Why radicals can't recognize when they're wrong

It's not just ostriches who stick their head in the sand.

  • Not only does everyone have personal experience with how difficult it can be to change people's minds, but there's also empirical research showing why this is the case.
  • A new study in Current Biology explains why some people seem to be constitutionally incapable of admitting they're wrong.
  • The study shows the underlying mechanism behind being bull-headed, and there may be some ways to get better at recognizing when you're wrong.
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Microdoses of LSD change how you perceive time

A study on the effects of LSD microdosing shows some fittingly strange results.

  • A new study offers some of the first evidence that microdosing – taking tiny, regular doses of LSD – does have measurable effects.
  • Subjects taking LSD were less accurate when estimating how long an image appeared on a screen than subjects who were sober.
  • The mechanism that causes this effect remains unknown, but several ideas have been put forward.
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How antibiotics used in factory farming destroy our microbiomes

Good bacteria are our friends. We need to protect them.

  • More and more research nowadays links good gut flora to several health benefits, such as the inhibition of Alzheimer's to a fast metabolism.
  • Since we're over prescribed antibiotics, and because much of the meat we consume comes from animals that were fed antibiotics, we are destroying much of the good bacteria, and often at the risk — because of our diets — of replenishing them.
  • A well-rounded diet that's light in animal protein, high in macronutrients, and supplemented with a good intake of prebiotics can ensure we're keeping probiotics flourishing.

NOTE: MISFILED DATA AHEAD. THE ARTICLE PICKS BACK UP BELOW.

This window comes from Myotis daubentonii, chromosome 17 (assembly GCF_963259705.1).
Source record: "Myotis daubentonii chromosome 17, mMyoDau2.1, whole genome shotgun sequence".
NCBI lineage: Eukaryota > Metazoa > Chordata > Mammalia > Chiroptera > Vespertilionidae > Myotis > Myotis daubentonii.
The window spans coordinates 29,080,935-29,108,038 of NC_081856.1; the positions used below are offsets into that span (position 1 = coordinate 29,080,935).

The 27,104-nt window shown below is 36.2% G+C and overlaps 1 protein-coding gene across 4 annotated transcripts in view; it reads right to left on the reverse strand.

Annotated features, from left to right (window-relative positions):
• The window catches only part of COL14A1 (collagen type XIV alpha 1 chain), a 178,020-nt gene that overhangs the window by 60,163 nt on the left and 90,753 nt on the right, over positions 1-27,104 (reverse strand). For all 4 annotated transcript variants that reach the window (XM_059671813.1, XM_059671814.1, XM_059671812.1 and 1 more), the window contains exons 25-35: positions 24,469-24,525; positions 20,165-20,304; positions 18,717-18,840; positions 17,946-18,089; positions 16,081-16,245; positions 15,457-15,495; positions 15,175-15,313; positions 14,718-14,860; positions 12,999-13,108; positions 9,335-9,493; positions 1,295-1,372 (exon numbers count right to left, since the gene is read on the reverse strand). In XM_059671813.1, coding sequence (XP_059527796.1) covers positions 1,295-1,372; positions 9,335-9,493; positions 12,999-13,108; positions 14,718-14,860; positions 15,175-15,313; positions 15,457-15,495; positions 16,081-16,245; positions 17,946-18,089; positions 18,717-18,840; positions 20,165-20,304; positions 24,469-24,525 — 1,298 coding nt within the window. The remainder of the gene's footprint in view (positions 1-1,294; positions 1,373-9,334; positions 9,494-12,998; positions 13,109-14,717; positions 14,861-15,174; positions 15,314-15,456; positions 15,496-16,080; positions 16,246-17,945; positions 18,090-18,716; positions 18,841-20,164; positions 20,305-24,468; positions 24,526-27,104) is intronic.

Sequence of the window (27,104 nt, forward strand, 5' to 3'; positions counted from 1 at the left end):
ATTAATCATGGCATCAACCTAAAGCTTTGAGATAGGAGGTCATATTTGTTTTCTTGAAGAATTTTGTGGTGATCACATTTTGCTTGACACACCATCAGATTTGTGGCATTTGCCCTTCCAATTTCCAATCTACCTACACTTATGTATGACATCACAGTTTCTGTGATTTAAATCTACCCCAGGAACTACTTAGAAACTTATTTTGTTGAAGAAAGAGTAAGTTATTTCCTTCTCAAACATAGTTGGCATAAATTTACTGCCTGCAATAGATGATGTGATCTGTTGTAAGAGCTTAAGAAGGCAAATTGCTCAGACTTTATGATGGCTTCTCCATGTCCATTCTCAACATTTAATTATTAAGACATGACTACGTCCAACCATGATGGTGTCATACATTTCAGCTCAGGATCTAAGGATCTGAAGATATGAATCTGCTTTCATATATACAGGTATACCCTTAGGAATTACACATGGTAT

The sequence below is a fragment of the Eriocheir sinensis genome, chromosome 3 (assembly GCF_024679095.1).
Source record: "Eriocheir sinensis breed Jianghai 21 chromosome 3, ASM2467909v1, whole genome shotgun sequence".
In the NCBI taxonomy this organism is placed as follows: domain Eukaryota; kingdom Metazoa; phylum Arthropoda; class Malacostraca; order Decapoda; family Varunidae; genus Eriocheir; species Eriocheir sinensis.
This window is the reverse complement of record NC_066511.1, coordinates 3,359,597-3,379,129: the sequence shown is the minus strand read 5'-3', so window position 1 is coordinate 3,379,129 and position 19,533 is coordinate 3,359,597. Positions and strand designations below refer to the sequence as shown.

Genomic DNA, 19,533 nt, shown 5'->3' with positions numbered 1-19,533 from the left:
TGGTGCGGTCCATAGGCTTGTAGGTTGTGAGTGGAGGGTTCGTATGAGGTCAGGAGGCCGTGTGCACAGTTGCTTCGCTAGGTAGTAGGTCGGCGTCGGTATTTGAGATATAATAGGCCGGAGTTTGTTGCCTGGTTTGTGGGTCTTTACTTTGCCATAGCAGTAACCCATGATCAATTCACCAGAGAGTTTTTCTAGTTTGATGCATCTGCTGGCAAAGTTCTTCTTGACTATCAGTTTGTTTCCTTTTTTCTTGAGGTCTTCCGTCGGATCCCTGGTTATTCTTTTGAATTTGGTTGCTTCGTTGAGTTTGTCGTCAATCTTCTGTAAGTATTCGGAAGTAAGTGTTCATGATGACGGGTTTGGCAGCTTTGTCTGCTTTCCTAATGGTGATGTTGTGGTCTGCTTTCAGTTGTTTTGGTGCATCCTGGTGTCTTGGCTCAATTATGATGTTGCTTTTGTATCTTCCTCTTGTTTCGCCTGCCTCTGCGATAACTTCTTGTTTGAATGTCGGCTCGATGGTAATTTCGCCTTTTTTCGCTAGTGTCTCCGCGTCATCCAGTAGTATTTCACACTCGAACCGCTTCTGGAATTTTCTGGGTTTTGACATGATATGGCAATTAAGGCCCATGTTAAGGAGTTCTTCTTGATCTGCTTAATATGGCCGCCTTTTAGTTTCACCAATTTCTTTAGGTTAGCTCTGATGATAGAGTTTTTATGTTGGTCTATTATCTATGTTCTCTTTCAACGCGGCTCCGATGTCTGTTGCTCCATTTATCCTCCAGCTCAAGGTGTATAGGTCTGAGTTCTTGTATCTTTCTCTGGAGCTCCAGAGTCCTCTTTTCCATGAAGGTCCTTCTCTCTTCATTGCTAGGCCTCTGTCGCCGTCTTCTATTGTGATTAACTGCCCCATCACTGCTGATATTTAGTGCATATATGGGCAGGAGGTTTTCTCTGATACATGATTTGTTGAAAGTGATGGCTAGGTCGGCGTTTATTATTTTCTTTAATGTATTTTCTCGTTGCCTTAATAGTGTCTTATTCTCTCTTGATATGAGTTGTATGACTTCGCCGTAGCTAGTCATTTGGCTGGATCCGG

'Disturbing' music influences us to take fewer financial risks, Israeli researchers find

Want to make safer investments? Pay attention to the music playing in the background.

Photo credit: Theo Wargo / Getty Images for Firefly
Mind & Brain
  • A recent study examined the different ways fast/arousing and slow/calming music affects the ways people make financial decisions.
  • The results show that people made safer investments while listening to fast/arousing music, a finding that might be explained by the fact that people tend to be more risk averse when their working memory becomes overloaded.
  • Although everyone experiences music differently, it's worth keeping in mind that subtle situational factors can influence the ways we make important decisions.
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How will Denver change if it decriminalizes magic mushrooms?

Psilocybin doesn't just make you trip; it can have lasting effects on how you see the world.

Matt Cardy/Getty Images
Mind & Brain
  • In May, Denver will vote on whether or not to decriminalize magic mushrooms.
  • In addition to their ability to combat depression and anxiety, magic mushrooms can also affect people's perspective, including their political positions.
  • If Denverites begin to use more magic mushrooms, how will this change their community?
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How to learn a new language while you sleep

Sleep encoding turns out to be a real thing.

Laura Li prepares to take a nap in YeloSpa, in New York, on May 1, 2018, where New Yorkers can pay for a cabin to take a nap, and recharge energy without having to return to their homes. (Photo by HECTOR RETAMAL/AFP/Getty Images)
Surprising Science
  • While it was believed you cannot learn new information while asleep, a new study in Switzerland makes the case for sleep encoding.
  • 41 native German speakers were introduced to a nonsense word alongside a German word to forge a relationship.
  • When tested while awake, the real word was defined by the nonsense word 10 percent higher than random chance, suggesting a bond was formed while asleep.
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